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Old 22nd August 2017
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hanzer hanzer is offline
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Default Trunking your wireless adapter with a pf example

The title for this thread is a bit hopeful. I have a gateway machine that has a wired interface to an ISP, a wireless interface to a different ISP, and a wired interface to my LAN.
Code:
                         -ral0 --- {wireless ISP}
{LAN} --- em0-{machine}-|
                         -re0  --- {wired ISP}
Following Trunking your wireless adapter, except using trunk(4) loadbalance rather than failover seems fairly straightforward. However, I am a pf lightweight. I've been using the example in Building a Router as a basic configuration without the wireless card activated. What would an /etc/pf.conf look like in a setup that has the two external interfaces trunk0'ed? (This machine is also running dhcpd and unbound if that matters).
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Old 22nd August 2017
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You cannot trunk this connection. The two external interfaces are going to two different ISPs.

Trunks are used to combine multiple links between two end points.
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Old 22nd August 2017
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Quote:
Originally Posted by jggimi View Post
You cannot trunk this connection. The two external interfaces are going to two different ISPs.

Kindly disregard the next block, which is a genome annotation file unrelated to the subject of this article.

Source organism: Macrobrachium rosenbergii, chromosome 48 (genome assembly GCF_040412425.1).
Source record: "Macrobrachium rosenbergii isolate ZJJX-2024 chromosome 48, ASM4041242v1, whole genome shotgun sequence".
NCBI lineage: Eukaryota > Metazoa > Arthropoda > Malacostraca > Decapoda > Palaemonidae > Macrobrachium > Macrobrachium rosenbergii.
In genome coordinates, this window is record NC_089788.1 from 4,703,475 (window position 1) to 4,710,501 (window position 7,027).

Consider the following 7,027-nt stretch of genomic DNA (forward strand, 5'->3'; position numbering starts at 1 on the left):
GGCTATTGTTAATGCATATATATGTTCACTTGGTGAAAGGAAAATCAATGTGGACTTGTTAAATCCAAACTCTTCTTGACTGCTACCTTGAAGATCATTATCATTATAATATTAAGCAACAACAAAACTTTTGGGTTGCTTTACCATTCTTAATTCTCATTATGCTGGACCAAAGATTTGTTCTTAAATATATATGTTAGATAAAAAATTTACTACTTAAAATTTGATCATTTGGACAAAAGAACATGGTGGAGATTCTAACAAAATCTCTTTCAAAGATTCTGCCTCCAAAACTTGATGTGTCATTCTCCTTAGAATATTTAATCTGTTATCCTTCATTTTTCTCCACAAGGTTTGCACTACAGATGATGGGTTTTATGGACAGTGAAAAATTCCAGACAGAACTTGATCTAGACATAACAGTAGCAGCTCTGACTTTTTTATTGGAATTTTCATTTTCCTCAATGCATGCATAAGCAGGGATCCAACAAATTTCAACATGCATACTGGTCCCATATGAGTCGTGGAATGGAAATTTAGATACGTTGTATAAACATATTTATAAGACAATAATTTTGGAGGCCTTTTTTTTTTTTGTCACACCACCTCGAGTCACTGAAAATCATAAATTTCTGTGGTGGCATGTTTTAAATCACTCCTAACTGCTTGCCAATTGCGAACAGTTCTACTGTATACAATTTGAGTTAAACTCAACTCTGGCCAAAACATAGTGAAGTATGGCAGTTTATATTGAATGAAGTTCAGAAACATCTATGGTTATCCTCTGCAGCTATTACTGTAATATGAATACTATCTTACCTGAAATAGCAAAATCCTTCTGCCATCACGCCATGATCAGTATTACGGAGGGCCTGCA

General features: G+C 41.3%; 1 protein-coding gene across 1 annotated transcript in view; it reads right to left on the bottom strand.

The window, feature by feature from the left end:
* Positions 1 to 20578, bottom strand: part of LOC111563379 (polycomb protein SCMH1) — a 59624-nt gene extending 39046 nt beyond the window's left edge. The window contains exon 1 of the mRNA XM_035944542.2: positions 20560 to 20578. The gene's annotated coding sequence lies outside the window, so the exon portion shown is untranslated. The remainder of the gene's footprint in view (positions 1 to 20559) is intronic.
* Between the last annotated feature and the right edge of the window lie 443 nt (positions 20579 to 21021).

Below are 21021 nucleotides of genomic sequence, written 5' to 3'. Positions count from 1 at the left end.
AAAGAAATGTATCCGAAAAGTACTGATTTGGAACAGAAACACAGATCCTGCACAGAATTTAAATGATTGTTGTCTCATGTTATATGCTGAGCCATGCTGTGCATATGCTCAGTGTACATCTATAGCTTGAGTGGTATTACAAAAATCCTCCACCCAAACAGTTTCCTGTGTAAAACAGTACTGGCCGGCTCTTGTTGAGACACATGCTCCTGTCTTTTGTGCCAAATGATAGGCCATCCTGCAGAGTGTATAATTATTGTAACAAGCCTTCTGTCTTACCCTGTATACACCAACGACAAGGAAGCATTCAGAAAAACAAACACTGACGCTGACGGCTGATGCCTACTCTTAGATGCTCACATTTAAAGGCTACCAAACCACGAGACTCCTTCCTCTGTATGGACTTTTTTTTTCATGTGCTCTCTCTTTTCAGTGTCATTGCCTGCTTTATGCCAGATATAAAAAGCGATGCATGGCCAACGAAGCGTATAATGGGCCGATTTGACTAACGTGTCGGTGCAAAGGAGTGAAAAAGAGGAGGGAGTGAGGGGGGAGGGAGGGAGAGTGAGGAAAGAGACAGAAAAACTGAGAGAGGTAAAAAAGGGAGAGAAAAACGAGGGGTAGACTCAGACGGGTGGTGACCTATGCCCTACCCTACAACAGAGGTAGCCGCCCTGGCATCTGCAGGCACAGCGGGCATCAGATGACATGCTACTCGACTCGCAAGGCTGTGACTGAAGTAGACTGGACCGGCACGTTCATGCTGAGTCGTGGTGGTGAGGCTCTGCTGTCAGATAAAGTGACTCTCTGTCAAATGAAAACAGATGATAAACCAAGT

Trunks are used to combine multiple links between two end points.
That's important information, thanks. I didn't see any mention of that constraint in the FAQ or the manual page.

I suppose an alternative might be to try an Equal-cost multipath routing setup. Could someone describe what's happening in the example in the FAQ?
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Old 22nd August 2017
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Quote:
Originally Posted by hanzer View Post
That's important information, thanks. I didn't see any mention of that constraint in the FAQ or the manual page.
I'm sorry you were confused. It's implied, but is not explicit, in the first sentence of the trunk(4) man page.
Quote:
The trunk interface allows aggregation of multiple network interfaces as one virtual trunk interface.
The key word is aggregation. All links in the trunk share the same IP address at each end. Both ends need to use the same trunking mechanism, too. As an analogy, consider each physical connection like a guitar string, and the trunk the guitar neck.
Quote:
I suppose an alternative might be to try an Equal-cost multipath routing setup.
Well, perhaps, but your "cost" will not be equal, as your wired service is likely to have significantly different bandwidth and latency than your wireless service.
Quote:
Could someone describe what's happening in the example in the FAQ?
  • Multipath routing is set in options by manually issuing route(8) commands.
  • Verification of multiple default routes is performed.
  • The route commands are added to the hostname.if(5) files and the single static default route set by mygate(5) is removed.
  • Multipath routing is enabled in the kernel by sysctl(8) and sysctl.conf(5), as the route commands shown above won't actually work until this is enabled.
If your two ISPs' bandwidth is significantly different, you might consider something simple, such as active/passive ISP connections with automatic failover and recovery using ifstated(8).